We strongly recommend regularly changing passwords as a standard precautionary measure. Although this current vulnerability was massive, there is limited information on particular sites which may have been targeted, but all users need to be constantly vigilant in the face of dedicated ‘black hat’ hackers and unknown risks.

Read about the most contagious malware released at the turn of the century.

Even though an outbreak on the scale of The Love Bug or the Melissa virus has not recurred, the potential has not diminished. In many ways it has increased, as malware is far more covert, polymorphic (an encrypted combination of trojan, mutating virus and bot), which is able to constantly modify itself to avoid detection or eradication.

In this case, the risk was not malware, but a vulnerability present in the very core of webserver security technology. Many respected sites using Open SSL were potentially vulnerable.

Now that all will have upgraded to the latest version of Open SSL, it is a extremely sensible security precaution to change passwords on any sites that you use as a corporation or individual, including:

All users should implement the highest level of security, including no less than: individual high-security passwords in a combination of at least 8 (preferably 12 or more) characters, containing at least one lower case character, one capital, one numeral and where accepted, special characters (such as ^+>&*#/%). These should not be formatted to resemble or contain a word and should not be used across all sites. It is exceptionally important that passwords for banking sites not be shared.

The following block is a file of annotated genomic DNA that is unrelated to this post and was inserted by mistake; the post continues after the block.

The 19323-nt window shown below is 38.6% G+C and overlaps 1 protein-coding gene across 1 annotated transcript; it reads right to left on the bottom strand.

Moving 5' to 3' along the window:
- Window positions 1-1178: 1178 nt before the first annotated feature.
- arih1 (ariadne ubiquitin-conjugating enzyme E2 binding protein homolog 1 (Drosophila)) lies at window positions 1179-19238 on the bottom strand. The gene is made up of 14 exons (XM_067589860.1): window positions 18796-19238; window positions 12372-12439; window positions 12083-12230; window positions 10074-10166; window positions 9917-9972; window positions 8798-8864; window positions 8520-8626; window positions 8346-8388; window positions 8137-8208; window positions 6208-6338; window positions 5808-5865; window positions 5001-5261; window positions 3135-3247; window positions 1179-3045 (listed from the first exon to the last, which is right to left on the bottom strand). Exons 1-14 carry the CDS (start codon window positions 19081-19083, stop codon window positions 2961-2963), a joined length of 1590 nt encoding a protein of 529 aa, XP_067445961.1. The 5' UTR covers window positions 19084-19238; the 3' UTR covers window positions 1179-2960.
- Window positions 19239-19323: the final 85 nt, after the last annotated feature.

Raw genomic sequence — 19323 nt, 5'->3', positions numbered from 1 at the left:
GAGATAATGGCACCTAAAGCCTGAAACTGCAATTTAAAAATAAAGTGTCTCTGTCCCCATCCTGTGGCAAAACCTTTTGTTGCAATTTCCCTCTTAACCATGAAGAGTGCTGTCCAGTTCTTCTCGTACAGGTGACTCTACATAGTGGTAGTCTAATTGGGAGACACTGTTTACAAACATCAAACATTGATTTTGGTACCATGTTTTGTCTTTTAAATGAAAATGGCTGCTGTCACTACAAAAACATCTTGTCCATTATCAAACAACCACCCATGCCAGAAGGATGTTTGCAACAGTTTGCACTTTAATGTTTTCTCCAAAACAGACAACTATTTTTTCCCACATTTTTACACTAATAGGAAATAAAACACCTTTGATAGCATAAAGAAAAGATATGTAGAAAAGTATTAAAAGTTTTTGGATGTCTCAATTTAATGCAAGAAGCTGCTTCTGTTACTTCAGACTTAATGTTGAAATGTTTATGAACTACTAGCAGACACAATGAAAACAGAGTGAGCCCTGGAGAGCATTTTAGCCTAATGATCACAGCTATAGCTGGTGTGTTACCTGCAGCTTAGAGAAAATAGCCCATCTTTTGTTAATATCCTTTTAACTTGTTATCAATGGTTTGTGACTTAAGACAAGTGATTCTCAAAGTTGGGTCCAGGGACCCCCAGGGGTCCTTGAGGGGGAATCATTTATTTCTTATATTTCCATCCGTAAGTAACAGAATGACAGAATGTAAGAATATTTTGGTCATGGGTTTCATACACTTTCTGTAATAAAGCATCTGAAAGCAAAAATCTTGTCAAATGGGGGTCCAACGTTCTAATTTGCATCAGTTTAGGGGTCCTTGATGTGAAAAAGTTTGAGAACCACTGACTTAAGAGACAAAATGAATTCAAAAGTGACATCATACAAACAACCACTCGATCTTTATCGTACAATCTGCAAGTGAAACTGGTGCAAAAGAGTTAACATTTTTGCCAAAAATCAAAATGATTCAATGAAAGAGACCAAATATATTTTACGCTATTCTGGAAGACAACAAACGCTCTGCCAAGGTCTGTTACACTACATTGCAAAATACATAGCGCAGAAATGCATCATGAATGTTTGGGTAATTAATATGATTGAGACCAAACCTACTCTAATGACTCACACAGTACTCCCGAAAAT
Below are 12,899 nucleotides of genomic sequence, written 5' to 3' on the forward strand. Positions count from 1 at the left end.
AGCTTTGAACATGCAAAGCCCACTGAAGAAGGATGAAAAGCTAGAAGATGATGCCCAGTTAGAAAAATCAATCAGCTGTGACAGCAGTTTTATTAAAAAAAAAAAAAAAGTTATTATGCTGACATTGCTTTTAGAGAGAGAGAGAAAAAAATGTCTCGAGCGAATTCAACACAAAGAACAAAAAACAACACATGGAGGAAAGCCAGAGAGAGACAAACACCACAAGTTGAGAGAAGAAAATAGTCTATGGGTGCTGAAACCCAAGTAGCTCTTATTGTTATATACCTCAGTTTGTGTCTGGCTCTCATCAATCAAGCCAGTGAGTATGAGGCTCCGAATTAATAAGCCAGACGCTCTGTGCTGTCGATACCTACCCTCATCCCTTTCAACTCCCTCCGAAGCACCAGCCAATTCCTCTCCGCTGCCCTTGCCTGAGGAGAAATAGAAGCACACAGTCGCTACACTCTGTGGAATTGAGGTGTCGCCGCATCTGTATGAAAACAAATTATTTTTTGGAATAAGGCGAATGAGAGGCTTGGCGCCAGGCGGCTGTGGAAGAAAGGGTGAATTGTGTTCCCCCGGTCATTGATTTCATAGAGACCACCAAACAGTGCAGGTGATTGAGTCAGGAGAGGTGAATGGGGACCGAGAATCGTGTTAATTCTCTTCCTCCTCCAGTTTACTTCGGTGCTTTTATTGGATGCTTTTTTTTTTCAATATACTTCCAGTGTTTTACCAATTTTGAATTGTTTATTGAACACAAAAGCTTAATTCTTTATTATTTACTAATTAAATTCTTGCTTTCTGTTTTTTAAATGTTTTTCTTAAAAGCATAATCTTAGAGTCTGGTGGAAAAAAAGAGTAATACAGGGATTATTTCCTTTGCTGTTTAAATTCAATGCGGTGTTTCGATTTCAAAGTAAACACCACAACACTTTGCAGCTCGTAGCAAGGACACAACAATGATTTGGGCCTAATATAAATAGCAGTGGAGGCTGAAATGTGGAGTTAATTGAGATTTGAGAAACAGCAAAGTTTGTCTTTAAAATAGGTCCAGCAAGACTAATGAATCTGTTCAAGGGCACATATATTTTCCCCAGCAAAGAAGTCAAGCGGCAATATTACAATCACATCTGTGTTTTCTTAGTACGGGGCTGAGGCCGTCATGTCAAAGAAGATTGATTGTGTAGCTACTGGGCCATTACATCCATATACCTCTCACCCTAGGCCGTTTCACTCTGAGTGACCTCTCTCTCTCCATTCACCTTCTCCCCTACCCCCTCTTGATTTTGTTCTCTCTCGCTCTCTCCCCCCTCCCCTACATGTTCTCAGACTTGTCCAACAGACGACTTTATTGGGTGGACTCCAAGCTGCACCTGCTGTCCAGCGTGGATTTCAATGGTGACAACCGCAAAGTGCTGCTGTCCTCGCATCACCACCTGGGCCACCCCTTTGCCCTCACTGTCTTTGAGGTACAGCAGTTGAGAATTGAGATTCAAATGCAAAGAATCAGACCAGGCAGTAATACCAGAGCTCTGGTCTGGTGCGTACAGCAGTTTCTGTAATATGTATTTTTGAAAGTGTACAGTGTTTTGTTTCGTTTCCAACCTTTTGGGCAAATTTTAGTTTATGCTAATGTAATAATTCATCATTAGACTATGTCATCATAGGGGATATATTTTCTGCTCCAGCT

If your bank is not yet using two-factor authentication, comprised of a username and password PLUS a ‘token’ (random code generator device) or code sent to your to cellphone, it is time to consider changing banks!

Company and domestic networks, WiFi hubs, and webservers should all be protected with a firewallanti-spam and anti-virus software, and regular scans to detect unwanted cookies or malicious threats. Using a reputable software, these threats should be quarantined and eliminated.

At least one backup generic email address (Gmail, Hotmail, Yahoo, etc.) should be created, to enable communications in case your domain name becomes infected and email on that domain is blocked or unusable. This email can also be used to retrieve passwords for an email account on your corporate domain.

Digital Tsunami constantly monitors and audits the security of our clients and our private clouds. Only a few days prior to the global awareness of the Heartbleed Open SSL vulnerability, we had conducted yet another security audit, to ensure that we were taking every possible measure to protect our clients’ assets.

Read about some of the security measures Digital Tsunami applies to web hosting and specifically to WordPress site hosting. (For security reasons, some details are deliberately vague and brands / softwares are unspecified).

Talk to Digital Tsunami
 about security for your web hosting.

References: online Heartbleed tester